Founded in 1800, the Magdalen Society of Philadelphia was the first institution in the United States concerned with caring for and reforming “fallen women.” A good many women in nineteenth-century Philadelphia apparently preferred prostitution for a variety of reasons, notably as a means of support in order to achieve economic independence from an oppressive family or as a preferred alternative to other wage work. The Magdalen Society Asylum offered them a temporary home, seeking in the process to redeem and reform them.[caption id="attachment_28053" align="alignright" width="300"] Founded in 1800, the Magdalen Society was located at Race Street and Schuykill Second Street, later named Twenty-First Street. (Historical Society of Pennsylvania)[/caption]
The inspiration for the Philadelphia institution, which was created by an interdenominational group of Protestant religious leaders, merchants, and master craftsmen, was most likely London’s Magdalen charity of 1758 whose program combined Christian penitence, obedience, industry, and discipline.
Bishop William White (1748-1836), first bishop of the Episcopal Church of the United States as well as the first bishop of the Diocese of Pennsylvania, served as the society’s first president until his death. The society sought to help women who had strayed from the paths of virtue, and who, in the opinion of the founders, were desirous of returning to a moral life. Since the women in question, however, often did not see themselves as morally degraded, very few came and many stayed only a short time, using the asylum as a temporary, sometimes seasonal, refuge. In line with the temper of the time, pregnant women and African Americans were barred from its services.
The original Philadelphia asylum was located at Race and Twenty-First Streets, a relatively isolated location designed to effectively separate the women from their former lives and identities. Eventually, the society built a high wall around the property. After a storm destroyed the original asylum in 1842, a new building replaced it several years later.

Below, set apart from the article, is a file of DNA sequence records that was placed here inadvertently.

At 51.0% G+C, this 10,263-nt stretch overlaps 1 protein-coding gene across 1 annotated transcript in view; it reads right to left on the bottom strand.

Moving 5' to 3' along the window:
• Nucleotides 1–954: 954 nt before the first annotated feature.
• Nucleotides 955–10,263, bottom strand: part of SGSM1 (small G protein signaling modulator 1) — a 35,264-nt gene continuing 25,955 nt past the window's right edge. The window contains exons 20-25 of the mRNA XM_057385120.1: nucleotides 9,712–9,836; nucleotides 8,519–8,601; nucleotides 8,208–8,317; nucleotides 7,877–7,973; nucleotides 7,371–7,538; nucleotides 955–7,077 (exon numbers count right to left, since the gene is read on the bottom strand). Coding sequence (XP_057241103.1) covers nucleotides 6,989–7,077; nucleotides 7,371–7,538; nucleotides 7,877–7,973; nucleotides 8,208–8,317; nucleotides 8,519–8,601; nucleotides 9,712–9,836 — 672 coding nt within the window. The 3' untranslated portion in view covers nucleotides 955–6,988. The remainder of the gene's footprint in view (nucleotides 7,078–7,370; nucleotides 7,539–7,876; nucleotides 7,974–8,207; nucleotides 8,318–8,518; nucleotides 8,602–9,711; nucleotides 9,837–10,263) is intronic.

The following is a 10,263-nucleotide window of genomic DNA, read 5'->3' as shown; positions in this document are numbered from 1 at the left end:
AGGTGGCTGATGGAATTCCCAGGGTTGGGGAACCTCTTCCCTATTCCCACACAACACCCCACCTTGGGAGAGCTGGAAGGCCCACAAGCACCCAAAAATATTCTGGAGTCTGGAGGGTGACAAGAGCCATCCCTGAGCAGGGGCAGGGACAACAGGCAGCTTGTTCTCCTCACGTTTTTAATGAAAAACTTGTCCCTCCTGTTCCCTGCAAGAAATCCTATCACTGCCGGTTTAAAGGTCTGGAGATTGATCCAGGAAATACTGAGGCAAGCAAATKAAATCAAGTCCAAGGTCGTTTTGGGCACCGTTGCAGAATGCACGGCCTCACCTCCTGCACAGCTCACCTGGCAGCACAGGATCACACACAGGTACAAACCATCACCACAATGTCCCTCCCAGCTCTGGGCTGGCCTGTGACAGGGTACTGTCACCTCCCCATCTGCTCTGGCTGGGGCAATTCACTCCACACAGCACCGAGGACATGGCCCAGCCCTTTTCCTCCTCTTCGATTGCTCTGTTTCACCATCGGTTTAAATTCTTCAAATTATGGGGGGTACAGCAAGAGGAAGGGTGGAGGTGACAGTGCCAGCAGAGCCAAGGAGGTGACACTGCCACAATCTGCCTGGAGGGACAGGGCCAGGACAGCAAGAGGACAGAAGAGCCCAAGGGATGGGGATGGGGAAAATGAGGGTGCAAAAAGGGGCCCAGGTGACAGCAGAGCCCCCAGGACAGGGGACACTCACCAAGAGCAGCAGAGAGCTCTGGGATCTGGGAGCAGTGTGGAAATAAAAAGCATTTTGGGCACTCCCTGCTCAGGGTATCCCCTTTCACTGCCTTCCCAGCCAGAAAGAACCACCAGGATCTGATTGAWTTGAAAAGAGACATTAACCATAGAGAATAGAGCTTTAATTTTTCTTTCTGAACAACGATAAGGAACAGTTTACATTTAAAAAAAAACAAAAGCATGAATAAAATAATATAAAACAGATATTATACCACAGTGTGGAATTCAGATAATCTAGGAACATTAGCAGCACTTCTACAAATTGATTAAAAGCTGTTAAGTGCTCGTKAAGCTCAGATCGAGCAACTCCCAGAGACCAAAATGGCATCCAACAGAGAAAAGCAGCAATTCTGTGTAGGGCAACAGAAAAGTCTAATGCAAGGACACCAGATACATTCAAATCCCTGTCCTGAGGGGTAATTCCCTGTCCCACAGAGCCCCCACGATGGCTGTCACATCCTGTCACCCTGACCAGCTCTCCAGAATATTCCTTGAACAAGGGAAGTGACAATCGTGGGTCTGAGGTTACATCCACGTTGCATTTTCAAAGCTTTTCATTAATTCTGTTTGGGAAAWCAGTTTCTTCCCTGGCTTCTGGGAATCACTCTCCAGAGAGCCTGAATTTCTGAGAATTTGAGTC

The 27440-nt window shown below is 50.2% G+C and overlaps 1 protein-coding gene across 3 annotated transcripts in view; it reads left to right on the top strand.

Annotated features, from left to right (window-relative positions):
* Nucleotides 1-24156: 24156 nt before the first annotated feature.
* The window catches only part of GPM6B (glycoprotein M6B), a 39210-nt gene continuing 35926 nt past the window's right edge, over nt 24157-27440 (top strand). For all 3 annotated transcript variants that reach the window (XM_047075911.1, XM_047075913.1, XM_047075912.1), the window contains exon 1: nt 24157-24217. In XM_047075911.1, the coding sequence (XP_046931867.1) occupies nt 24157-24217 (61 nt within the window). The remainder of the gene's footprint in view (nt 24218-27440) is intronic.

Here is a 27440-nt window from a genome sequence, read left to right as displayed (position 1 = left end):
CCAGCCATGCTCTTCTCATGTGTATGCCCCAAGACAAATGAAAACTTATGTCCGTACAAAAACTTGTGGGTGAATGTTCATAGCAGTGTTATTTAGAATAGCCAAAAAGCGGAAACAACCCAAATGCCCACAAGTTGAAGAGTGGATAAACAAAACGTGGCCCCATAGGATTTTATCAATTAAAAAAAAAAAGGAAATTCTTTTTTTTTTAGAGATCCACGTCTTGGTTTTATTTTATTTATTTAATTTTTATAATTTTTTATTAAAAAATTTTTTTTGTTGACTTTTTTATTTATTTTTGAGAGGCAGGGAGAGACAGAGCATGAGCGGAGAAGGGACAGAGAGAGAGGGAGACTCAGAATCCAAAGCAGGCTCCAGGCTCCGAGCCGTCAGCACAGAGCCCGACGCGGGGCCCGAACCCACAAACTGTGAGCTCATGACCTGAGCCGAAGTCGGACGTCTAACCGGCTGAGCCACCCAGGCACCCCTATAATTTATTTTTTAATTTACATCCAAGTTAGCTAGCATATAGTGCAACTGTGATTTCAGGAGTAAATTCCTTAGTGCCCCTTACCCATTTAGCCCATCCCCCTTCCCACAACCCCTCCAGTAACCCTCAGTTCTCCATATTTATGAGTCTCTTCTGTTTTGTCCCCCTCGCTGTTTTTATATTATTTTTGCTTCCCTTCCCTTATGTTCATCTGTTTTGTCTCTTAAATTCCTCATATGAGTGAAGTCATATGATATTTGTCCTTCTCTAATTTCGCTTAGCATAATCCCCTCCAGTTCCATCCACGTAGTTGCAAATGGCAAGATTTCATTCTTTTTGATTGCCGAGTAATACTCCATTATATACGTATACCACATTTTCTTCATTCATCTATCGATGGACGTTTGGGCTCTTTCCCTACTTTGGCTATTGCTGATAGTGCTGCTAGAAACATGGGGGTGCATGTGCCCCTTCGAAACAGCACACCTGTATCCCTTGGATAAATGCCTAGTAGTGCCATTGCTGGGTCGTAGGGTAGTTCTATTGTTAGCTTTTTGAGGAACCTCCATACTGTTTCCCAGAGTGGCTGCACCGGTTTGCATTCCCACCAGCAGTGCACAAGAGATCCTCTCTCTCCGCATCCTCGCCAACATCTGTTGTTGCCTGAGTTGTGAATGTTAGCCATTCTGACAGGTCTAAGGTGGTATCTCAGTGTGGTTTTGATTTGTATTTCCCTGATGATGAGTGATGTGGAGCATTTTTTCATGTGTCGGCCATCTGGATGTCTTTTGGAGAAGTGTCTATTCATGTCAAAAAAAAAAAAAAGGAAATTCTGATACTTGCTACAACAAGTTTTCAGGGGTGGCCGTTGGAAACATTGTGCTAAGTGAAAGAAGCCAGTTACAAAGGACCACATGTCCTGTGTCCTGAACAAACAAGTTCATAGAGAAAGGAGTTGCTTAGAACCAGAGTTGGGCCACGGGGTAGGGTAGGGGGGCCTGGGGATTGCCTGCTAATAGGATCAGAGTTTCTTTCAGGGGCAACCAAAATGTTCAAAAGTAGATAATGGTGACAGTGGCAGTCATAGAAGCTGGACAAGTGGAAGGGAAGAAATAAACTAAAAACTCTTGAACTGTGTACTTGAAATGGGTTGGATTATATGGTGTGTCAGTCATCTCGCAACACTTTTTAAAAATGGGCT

The reform program of the asylum had two components: moral guidance and skills for economic security. The daily routine thus was meant both to reform and to train. The reform came by way of daily Bible readings, worship, and time spent with visiting clergy. Asylum staff directed training to existing social structures, involving tasks like laundering, sewing, and cooking. The reformed prostitute would then be prepared to rejoin society as a domestic worker, as a laundress, as a worker in the textile trade, or as a wife and mother.
The records of the society imply that women were “recruited,” much as prospective college students were in later times. In the beginning, there were seldom more than a handful of residents at a time. Eventually, the board of managers hired a man specifically to bring women into the home. The board also suggested to city officials that certain offenders might be sent to the asylum rather than to prison. By 1850, 925 women had passed through the asylum but, as the trustees themselves conceded, few were converted to lives of piety.